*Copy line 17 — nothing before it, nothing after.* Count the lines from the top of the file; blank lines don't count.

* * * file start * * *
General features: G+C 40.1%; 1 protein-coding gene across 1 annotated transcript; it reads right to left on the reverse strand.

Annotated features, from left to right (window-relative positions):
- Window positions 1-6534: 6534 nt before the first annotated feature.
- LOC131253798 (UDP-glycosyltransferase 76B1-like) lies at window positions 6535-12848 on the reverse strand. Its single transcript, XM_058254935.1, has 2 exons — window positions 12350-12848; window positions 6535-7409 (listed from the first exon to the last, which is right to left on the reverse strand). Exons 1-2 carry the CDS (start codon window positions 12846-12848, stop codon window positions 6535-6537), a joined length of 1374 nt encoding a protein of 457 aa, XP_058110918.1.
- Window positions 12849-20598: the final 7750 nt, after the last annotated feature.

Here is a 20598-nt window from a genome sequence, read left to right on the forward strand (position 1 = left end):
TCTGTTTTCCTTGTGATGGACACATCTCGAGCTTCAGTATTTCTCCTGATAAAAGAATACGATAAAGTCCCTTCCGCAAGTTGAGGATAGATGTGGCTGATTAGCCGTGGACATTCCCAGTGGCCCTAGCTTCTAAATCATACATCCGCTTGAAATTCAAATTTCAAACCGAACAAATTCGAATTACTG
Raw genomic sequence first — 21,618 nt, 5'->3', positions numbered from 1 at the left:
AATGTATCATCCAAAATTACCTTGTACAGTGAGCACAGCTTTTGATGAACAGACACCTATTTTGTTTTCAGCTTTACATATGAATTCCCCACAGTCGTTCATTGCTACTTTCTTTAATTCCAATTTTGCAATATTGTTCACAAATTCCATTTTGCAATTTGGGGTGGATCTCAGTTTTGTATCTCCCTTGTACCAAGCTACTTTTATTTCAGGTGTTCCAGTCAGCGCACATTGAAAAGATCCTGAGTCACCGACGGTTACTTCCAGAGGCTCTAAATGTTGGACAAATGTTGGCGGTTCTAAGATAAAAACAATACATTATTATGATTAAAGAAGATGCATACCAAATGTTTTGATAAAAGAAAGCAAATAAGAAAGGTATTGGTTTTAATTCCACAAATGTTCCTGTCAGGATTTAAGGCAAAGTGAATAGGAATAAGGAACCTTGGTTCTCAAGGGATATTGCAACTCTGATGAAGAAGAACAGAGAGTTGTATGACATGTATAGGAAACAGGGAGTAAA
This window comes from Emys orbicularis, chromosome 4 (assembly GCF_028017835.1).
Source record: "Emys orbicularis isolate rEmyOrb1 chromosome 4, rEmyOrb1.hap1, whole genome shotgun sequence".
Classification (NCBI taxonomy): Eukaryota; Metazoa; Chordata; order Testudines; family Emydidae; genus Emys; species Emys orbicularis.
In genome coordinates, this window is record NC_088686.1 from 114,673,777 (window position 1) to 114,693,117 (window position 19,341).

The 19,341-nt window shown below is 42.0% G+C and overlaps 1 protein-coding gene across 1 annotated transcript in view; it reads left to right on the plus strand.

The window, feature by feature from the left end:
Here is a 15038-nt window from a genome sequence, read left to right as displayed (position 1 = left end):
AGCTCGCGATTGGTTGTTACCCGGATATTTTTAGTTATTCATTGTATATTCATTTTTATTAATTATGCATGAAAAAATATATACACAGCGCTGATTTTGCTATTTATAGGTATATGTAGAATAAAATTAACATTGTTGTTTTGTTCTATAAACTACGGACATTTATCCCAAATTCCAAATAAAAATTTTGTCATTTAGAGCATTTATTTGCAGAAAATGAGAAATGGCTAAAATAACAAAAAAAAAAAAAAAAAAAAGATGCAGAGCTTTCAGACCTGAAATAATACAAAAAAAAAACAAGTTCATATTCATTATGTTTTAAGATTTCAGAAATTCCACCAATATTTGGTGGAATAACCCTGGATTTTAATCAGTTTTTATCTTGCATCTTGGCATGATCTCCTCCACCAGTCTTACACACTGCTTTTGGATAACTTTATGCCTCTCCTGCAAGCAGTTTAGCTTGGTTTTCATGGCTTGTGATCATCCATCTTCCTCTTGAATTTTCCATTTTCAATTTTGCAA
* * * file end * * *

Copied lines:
AGCTCGCGATTGGTTGTTACCCGGATATTTTTAGTTATTCATTGTATATTCATTTTTATTAATTATGCATGAAAAAATATATACACAGCGCTGATTTTGCTATTTATAGGTATATGTAGAATAAAATTAACATTGTTGTTTTGTTCTATAAACTACGGACATTTATCCCAAATTCCAAATAAAAATTTTGTCATTTAGAGCATTTATTTGCAGAAAATGAGAAATGGCTAAAATAACAAAAAAAAAAAAAAAAAAAAGATGCAGAGCTTTCAGACCTGAAATAATACAAAAAAAAAACAAGTTCATATTCATTATGTTTTAAGATTTCAGAAATTCCACCAATATTTGGTGGAATAACCCTGGATTTTAATCAGTTTTTATCTTGCATCTTGGCATGATCTCCTCCACCAGTCTTACACACTGCTTTTGGATAACTTTATGCCTCTCCTGCAAGCAGTTTAGCTTGGTTTTCATGGCTTGTGATCATCCATCTTCCTCTTGAATTTTCCATTTTCAATTTTGCAA